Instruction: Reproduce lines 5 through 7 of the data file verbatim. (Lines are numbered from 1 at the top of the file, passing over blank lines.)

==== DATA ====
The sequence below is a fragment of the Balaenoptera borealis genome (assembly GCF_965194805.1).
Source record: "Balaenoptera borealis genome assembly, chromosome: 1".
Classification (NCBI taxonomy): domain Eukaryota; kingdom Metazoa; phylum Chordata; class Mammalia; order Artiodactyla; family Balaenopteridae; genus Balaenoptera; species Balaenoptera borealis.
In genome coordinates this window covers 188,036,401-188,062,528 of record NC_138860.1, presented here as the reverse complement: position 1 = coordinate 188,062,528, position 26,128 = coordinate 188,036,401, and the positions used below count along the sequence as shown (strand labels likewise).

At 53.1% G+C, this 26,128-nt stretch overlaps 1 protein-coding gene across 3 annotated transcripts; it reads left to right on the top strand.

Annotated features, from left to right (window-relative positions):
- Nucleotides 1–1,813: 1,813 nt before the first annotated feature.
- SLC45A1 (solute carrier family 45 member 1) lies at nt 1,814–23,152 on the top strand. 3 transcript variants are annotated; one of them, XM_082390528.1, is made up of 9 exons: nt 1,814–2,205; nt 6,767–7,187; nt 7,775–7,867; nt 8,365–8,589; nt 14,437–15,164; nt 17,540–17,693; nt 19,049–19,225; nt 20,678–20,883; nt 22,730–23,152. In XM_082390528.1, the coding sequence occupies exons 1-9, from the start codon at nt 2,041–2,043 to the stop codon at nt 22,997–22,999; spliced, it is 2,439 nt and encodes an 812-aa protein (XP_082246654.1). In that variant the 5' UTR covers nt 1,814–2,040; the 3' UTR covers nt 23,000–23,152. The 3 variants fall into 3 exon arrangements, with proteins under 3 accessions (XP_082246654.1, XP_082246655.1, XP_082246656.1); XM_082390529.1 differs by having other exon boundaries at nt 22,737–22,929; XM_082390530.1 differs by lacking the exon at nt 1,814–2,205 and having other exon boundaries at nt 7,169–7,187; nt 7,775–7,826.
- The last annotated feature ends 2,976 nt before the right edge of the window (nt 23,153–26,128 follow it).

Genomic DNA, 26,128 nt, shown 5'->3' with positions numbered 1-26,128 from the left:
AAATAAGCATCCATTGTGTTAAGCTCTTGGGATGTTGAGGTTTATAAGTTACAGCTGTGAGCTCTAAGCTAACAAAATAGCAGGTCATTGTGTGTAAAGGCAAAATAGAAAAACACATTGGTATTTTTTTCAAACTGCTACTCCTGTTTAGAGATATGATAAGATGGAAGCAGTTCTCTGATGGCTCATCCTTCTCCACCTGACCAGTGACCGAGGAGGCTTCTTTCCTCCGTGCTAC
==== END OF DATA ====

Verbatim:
At 53.1% G+C, this 26,128-nt stretch overlaps 1 protein-coding gene across 3 annotated transcripts; it reads left to right on the top strand.

Annotated features, from left to right (window-relative positions):
- Nucleotides 1–1,813: 1,813 nt before the first annotated feature.